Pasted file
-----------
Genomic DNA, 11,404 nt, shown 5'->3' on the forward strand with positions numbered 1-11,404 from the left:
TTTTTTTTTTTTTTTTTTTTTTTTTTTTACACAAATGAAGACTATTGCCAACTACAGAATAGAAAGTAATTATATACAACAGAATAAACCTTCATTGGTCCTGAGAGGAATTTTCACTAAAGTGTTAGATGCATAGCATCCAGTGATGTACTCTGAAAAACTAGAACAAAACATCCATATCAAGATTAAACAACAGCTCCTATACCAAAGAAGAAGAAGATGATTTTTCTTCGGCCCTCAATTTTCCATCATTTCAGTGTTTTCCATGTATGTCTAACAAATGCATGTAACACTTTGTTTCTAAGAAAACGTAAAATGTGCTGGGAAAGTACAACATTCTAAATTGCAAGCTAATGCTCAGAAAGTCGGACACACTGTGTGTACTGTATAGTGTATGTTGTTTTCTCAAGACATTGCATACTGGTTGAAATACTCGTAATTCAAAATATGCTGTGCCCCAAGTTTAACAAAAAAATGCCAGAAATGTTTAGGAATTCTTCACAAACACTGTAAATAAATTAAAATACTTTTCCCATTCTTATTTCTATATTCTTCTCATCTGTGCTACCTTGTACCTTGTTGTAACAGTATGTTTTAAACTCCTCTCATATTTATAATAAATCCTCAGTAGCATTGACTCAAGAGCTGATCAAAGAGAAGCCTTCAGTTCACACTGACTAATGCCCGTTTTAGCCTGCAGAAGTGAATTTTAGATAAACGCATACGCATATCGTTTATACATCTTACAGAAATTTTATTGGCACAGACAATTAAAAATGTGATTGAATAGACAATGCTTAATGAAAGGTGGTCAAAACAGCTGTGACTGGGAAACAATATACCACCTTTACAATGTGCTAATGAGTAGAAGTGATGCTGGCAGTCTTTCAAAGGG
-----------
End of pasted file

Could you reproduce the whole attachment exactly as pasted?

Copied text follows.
Genomic DNA, 11,404 nt, shown 5'->3' on the forward strand with positions numbered 1-11,404 from the left:
TTTTTTTTTTTTTTTTTTTTTTTTTTTTACACAAATGAAGACTATTGCCAACTACAGAATAGAAAGTAATTATATACAACAGAATAAACCTTCATTGGTCCTGAGAGGAATTTTCACTAAAGTGTTAGATGCATAGCATCCAGTGATGTACTCTGAAAAACTAGAACAAAACATCCATATCAAGATTAAACAACAGCTCCTATACCAAAGAAGAAGAAGATGATTTTTCTTCGGCCCTCAATTTTCCATCATTTCAGTGTTTTCCATGTATGTCTAACAAATGCATGTAACACTTTGTTTCTAAGAAAACGTAAAATGTGCTGGGAAAGTACAACATTCTAAATTGCAAGCTAATGCTCAGAAAGTCGGACACACTGTGTGTACTGTATAGTGTATGTTGTTTTCTCAAGACATTGCATACTGGTTGAAATACTCGTAATTCAAAATATGCTGTGCCCCAAGTTTAACAAAAAAATGCCAGAAATGTTTAGGAATTCTTCACAAACACTGTAAATAAATTAAAATACTTTTCCCATTCTTATTTCTATATTCTTCTCATCTGTGCTACCTTGTACCTTGTTGTAACAGTATGTTTTAAACTCCTCTCATATTTATAATAAATCCTCAGTAGCATTGACTCAAGAGCTGATCAAAGAGAAGCCTTCAGTTCACACTGACTAATGCCCGTTTTAGCCTGCAGAAGTGAATTTTAGATAAACGCATACGCATATCGTTTATACATCTTACAGAAATTTTATTGGCACAGACAATTAAAAATGTGATTGAATAGACAATGCTTAATGAAAGGTGGTCAAAACAGCTGTGACTGGGAAACAATATACCACCTTTACAATGTGCTAATGAGTAGAAGTGATGCTGGCAGTCTTTCAAAGGG